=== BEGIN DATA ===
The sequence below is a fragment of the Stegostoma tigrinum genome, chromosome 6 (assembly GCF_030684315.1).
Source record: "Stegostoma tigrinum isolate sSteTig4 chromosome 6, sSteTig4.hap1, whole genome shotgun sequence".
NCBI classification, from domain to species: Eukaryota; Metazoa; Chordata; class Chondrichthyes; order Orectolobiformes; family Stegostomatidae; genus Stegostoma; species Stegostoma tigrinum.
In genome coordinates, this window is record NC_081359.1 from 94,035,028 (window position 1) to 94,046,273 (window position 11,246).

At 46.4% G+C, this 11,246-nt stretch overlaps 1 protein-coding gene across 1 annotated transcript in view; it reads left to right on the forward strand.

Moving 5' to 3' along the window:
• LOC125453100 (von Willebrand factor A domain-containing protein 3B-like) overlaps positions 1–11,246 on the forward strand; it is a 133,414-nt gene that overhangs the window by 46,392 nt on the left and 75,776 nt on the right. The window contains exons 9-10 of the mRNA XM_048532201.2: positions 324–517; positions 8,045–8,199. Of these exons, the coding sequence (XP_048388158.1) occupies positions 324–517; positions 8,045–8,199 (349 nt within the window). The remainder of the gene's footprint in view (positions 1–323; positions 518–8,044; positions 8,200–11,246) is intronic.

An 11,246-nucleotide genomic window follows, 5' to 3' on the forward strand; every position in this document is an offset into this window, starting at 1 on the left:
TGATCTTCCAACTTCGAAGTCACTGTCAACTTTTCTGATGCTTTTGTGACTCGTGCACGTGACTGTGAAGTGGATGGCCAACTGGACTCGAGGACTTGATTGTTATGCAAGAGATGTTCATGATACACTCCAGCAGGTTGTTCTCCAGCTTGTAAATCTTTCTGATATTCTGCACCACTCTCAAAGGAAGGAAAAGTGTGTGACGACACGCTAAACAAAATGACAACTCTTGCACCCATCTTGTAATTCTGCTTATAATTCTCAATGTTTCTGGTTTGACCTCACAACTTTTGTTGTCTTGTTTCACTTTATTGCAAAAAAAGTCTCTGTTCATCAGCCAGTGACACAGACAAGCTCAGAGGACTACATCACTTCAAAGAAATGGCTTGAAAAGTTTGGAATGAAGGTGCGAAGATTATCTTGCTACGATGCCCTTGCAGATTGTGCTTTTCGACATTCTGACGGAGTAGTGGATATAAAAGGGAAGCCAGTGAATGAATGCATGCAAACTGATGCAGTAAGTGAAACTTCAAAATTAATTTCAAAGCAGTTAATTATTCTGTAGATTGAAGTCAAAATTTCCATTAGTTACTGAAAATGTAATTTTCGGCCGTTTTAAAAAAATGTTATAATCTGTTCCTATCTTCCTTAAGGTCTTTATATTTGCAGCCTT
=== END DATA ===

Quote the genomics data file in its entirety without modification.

The sequence below is a fragment of the Stegostoma tigrinum genome, chromosome 6 (assembly GCF_030684315.1).
Source record: "Stegostoma tigrinum isolate sSteTig4 chromosome 6, sSteTig4.hap1, whole genome shotgun sequence".
NCBI classification, from domain to species: Eukaryota; Metazoa; Chordata; class Chondrichthyes; order Orectolobiformes; family Stegostomatidae; genus Stegostoma; species Stegostoma tigrinum.
In genome coordinates, this window is record NC_081359.1 from 94,035,028 (window position 1) to 94,046,273 (window position 11,246).

At 46.4% G+C, this 11,246-nt stretch overlaps 1 protein-coding gene across 1 annotated transcript in view; it reads left to right on the forward strand.

Moving 5' to 3' along the window:
• LOC125453100 (von Willebrand factor A domain-containing protein 3B-like) overlaps positions 1–11,246 on the forward strand; it is a 133,414-nt gene that overhangs the window by 46,392 nt on the left and 75,776 nt on the right. The window contains exons 9-10 of the mRNA XM_048532201.2: positions 324–517; positions 8,045–8,199. Of these exons, the coding sequence (XP_048388158.1) occupies positions 324–517; positions 8,045–8,199 (349 nt within the window). The remainder of the gene's footprint in view (positions 1–323; positions 518–8,044; positions 8,200–11,246) is intronic.

An 11,246-nucleotide genomic window follows, 5' to 3' on the forward strand; every position in this document is an offset into this window, starting at 1 on the left:
TGATCTTCCAACTTCGAAGTCACTGTCAACTTTTCTGATGCTTTTGTGACTCGTGCACGTGACTGTGAAGTGGATGGCCAACTGGACTCGAGGACTTGATTGTTATGCAAGAGATGTTCATGATACACTCCAGCAGGTTGTTCTCCAGCTTGTAAATCTTTCTGATATTCTGCACCACTCTCAAAGGAAGGAAAAGTGTGTGACGACACGCTAAACAAAATGACAACTCTTGCACCCATCTTGTAATTCTGCTTATAATTCTCAATGTTTCTGGTTTGACCTCACAACTTTTGTTGTCTTGTTTCACTTTATTGCAAAAAAAGTCTCTGTTCATCAGCCAGTGACACAGACAAGCTCAGAGGACTACATCACTTCAAAGAAATGGCTTGAAAAGTTTGGAATGAAGGTGCGAAGATTATCTTGCTACGATGCCCTTGCAGATTGTGCTTTTCGACATTCTGACGGAGTAGTGGATATAAAAGGGAAGCCAGTGAATGAATGCATGCAAACTGATGCAGTAAGTGAAACTTCAAAATTAATTTCAAAGCAGTTAATTATTCTGTAGATTGAAGTCAAAATTTCCATTAGTTACTGAAAATGTAATTTTCGGCCGTTTTAAAAAAATGTTATAATCTGTTCCTATCTTCCTTAAGGTCTTTATATTTGCAGCCTT